The last of the tomatillos went into about a half-gallon of salsa when the tomatoes were picked;that's just about gone -- we eat it pretty steadily.

    Overall, not a great season: The lacinato kale disappeared around July, and something killed some of the tomatillo plants early. The tomatoes were devoured by varmints faster than they'd ripen, what little ripened before the summer turned cool. The gai lan and peppers were a little more prolific, and we did well with lettuce early in the season.

    Time to plan for next year: Gai Lan definitely, perhaps fewer tomato and tomatillo plants (they tend to spread all over, meaning I don't get to the back to pick them before they rot).
    What is patriotism, but the love of good things we ate in our childhood?
    -- Lin Yutang
  • Post #129 - November 13th, 2014, 10:16 am
    Post #129 - November 13th, 2014, 10:16 am Post #129 - November 13th, 2014, 10:16 am
    I cleaned out everything over the last week--last harvest yielded a nice full bag of lacinato kale, another of rainbow chard, the rest of the celery, and all of the remaining chilis which are still in a bag in the dining room awaiting stripping from the branches--there are hundreds of them so I've been procrastinating. Also cleaned out the herb plants--ended up with a small bag of dried oregano, another small bag of fresh sage and a bunch of parsley and cilantro. The thyme and rosemary will be fine until there's a hard freeze so they will stay outside.

    It wasn't a great year--very few tomatoes, tomatillos were infected with something and never filled out past a few at the beginning--even the little purple ones which are usually very prolific. Had to buy a jar of salsa for the first time in years last week.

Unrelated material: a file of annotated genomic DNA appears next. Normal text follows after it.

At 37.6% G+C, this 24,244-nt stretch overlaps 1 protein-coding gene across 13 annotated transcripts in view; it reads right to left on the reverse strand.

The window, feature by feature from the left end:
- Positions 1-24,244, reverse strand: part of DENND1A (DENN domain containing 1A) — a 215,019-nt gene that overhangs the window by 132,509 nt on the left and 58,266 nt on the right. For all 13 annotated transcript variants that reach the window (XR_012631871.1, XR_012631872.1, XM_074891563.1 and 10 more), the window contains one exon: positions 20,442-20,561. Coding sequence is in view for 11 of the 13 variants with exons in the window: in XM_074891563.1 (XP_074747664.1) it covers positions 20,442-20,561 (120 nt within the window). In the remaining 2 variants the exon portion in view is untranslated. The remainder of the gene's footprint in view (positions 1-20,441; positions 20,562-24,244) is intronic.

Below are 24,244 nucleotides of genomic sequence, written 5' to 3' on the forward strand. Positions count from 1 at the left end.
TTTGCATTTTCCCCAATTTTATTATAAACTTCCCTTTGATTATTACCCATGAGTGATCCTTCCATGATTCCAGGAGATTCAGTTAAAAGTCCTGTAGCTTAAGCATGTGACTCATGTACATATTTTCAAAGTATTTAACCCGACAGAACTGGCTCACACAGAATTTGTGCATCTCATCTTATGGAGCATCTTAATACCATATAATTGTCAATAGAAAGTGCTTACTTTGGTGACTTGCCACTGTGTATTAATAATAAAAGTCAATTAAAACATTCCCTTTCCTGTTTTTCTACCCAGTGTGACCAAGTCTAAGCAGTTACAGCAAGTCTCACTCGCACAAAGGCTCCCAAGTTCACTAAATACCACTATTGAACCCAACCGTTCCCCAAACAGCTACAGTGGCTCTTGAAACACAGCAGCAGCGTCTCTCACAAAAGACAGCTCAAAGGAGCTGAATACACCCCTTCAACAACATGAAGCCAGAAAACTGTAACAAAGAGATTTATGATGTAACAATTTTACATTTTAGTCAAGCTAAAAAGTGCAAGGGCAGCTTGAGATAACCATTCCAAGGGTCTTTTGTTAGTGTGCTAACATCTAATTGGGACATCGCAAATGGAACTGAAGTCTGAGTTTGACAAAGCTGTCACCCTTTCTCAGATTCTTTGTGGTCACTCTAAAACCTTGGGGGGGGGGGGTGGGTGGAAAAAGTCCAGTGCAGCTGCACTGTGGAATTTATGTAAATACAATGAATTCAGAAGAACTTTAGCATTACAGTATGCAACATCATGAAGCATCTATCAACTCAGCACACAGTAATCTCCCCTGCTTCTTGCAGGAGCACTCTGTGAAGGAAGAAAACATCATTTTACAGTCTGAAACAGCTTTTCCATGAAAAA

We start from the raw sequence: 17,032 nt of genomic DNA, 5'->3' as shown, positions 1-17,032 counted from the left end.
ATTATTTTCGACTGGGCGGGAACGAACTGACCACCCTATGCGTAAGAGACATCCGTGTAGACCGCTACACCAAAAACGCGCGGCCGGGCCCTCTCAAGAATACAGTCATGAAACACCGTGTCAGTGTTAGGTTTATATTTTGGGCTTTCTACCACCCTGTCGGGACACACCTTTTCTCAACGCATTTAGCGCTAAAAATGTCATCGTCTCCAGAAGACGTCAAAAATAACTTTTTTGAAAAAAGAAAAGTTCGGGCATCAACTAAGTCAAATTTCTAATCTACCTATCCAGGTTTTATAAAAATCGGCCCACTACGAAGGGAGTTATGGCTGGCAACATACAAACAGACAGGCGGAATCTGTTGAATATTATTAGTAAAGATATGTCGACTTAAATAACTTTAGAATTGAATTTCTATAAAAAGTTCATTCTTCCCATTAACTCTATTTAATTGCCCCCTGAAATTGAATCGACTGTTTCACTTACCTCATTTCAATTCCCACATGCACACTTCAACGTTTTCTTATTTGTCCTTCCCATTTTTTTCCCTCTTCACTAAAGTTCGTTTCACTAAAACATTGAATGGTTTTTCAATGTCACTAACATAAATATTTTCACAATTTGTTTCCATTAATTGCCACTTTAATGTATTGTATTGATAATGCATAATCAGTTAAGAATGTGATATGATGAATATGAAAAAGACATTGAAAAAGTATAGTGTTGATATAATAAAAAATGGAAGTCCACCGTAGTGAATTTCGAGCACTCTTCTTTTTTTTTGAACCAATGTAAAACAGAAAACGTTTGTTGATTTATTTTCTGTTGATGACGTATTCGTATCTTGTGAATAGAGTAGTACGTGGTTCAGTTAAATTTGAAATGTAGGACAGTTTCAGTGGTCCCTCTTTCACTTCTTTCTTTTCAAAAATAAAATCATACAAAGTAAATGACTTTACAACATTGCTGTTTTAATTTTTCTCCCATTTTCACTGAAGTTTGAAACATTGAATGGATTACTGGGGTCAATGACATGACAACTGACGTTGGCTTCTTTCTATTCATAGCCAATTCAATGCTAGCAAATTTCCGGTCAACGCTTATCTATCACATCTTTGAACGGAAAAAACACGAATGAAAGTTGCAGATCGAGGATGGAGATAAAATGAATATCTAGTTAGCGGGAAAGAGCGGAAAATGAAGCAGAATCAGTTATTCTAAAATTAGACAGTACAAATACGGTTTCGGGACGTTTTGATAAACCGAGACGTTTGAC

Next year I 'm going to do twice as many potatoes and onions--they are so delicious home grown, store well and get used the most anyway. And I have big corn plans ;) I'll still do tomatoes and tomatillos but, hopefully, the plants will start out healthier--this year's batch had white fly infestation that was brutal with the damp weather. Even the beans (except the long beans which were very productive) didn't yield the usual amount.

    I also didn't get to can anything this year--kinda bummed that the season passed without doing it. It's the first year in ages that I haven't had a store of tomatoes. I usually buy a flat of beefsteak from one of the farms on my path to NWI to add to what I don't eat fresh from my stock and freeze/can enough to keep me supplied through the winter--bought canned tomatoes yesterday as well. Sigh. There's always next year!
    "Knowledge is knowing a tomato is a fruit; wisdom is not putting it in a fruit salad." Miles Kington
  • Post #130 - November 13th, 2014, 11:57 am
    Post #130 - November 13th, 2014, 11:57 am Post #130 - November 13th, 2014, 11:57 am
    Hi. This year I participated in the Peterson Garden Project. Overall, i think my little plot was a success. I went crazy with tomatoes and planted about 6 plants. A couple died initially in the season and I had to replant some new ones. After that little bump, they did really well. I didn't have to buy tomatoes all summer which was great. I also grew cucumbers which did nicely up until around August, then they started to peeter out. i made some cucumber kim-chee with some of those. My habanero plants didn't really start taking off until the end of the season, however, the few that I got I was really proud of. My green pepper plants however were disappointing. I think I may have gotten two small peppers off those. I learned the hard way that you shouldn't plant too many carrot seeds close together. I just spinkled an entire packet down the middle of my garden and found that they barely grew since they were so crowded. I truly had baby carrots this summer. I learned that mint can survive just about any type of weather; the catnip did well; the basil not so much. It seems like a really sensitive plant. All in all it was a great learning experience for me and the family. My boys really had fun picking the veggies every weekend and helping out with the watering. It became our family tradition over the summer. I'm looking forward to next season!